Bloodletting And Destruction Continue In Disputed Nagorno-Karabakh Region

Charges and counter-charges continue between Armenia and Azerbaijan’s leadership amid brutal attacks on the civilian population.

According to the latest press reports, thirteen civilians have been killed, and more than 40 people were injured in an early-hours missile attack on Azerbaijan’s second-biggest city, Ganja.

A missile raid leveled a row of homes in Azerbaijan’s second city of Ganja, killing and gravely injuring people in their sleep in a sharp escalation of the Nagorno-Karabakh conflict.

The Armenian defense ministry denied the claim and accused Azerbaijan of continuing to shell populated areas inside Nagorno-Karabakh, including Stepanakert, the region’s biggest city.                                        

Both sides signed a Russian-brokered truce last weekend; however, the conflict has continued unabated.

Here are some key facts about the region:

  • A mountainous area of about 4,400 sq km (1,700 sq miles).
  • Armenia is majority Christian, while oil-rich Azerbaijan is majority Muslim.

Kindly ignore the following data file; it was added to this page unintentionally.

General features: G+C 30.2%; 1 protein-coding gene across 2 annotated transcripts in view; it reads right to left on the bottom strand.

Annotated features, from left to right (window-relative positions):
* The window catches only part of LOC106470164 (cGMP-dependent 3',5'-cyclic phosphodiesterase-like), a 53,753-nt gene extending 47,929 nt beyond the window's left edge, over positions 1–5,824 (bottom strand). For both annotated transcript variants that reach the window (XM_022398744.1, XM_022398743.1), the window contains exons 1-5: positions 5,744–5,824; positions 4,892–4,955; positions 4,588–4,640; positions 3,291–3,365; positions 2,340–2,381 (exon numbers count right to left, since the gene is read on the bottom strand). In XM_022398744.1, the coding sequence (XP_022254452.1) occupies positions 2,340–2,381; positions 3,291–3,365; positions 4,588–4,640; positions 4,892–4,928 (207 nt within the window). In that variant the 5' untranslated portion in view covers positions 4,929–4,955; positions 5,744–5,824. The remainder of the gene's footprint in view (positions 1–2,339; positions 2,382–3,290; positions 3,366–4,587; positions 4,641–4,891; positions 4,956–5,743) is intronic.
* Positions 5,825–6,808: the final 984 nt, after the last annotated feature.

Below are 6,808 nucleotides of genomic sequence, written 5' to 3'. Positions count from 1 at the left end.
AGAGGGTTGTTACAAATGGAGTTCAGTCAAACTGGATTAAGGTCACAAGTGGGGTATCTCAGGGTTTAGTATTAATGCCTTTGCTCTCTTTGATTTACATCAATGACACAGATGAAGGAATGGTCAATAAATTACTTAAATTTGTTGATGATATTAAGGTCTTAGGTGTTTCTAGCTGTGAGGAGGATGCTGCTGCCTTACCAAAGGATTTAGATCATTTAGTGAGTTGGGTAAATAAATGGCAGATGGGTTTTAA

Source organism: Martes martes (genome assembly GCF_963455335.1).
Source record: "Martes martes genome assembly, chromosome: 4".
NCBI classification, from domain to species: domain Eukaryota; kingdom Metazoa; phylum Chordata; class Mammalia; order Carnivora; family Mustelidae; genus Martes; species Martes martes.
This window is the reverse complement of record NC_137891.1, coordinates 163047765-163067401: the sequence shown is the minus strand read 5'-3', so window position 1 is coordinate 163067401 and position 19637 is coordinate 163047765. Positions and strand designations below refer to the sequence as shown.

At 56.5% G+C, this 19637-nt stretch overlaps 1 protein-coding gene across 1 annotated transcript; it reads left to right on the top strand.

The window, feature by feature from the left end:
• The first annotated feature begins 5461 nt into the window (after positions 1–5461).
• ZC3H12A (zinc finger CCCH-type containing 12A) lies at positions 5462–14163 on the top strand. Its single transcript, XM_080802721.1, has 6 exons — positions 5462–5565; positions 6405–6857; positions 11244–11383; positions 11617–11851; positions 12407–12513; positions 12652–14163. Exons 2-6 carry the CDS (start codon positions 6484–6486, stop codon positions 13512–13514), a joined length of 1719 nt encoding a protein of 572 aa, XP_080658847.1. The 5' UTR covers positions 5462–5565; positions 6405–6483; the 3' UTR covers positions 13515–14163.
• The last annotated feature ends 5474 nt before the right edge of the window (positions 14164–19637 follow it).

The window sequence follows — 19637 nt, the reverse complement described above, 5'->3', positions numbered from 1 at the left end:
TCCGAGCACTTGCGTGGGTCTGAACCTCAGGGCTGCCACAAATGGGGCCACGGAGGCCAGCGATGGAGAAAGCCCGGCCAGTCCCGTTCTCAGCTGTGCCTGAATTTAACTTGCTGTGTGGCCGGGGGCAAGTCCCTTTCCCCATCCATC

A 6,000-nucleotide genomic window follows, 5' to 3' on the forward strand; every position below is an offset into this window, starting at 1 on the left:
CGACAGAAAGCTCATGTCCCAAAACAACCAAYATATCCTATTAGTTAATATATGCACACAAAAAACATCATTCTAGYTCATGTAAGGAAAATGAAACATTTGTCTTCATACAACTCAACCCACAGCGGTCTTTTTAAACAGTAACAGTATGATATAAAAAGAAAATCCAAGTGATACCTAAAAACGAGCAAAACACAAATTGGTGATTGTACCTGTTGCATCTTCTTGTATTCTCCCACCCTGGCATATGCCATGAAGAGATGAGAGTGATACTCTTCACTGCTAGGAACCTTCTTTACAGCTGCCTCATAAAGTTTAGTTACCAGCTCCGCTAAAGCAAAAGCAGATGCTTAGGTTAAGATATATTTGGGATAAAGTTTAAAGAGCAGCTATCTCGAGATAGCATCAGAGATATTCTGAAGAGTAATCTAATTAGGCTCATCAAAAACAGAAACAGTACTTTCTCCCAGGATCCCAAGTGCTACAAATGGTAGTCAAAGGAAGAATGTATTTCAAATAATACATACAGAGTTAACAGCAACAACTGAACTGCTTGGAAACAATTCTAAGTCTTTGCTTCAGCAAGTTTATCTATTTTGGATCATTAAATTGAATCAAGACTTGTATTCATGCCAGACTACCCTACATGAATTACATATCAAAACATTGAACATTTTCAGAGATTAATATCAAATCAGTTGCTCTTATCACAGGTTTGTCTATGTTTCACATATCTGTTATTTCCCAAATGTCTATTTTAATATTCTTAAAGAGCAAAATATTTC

• Turkey has aligned itself with the Muslim side, Azerbaijan, while Russia is allied with Armenia, although maintaining a good relationship with Azerbaijan.
  • Modern-day Armenia and Azerbaijan both became part of the Soviet Union when it was formed in the 1920s.
  • In Soviet times, Nagorno-Karabakh became an autonomous region within the Republic of Azerbaijan.
  • Internationally, Nagorno-Karabakh is recognized as part of Azerbaijan, but the majority of its population is ethnic Armenian.
  • An estimated one million people displaced by war in 1988-1994, and about 30,000 were killed.
  • Separatist forces captured some extra territory around the enclave in Azerbaijan in the 1990s war.
  • A stalemate has largely prevailed since a 1994 ceasefire.
  • There have been reports of ethnic cleansing and massacres by both sides over the years.

Nigel Bell Readers Bureau, Contributor

Edited by Jesus Chan

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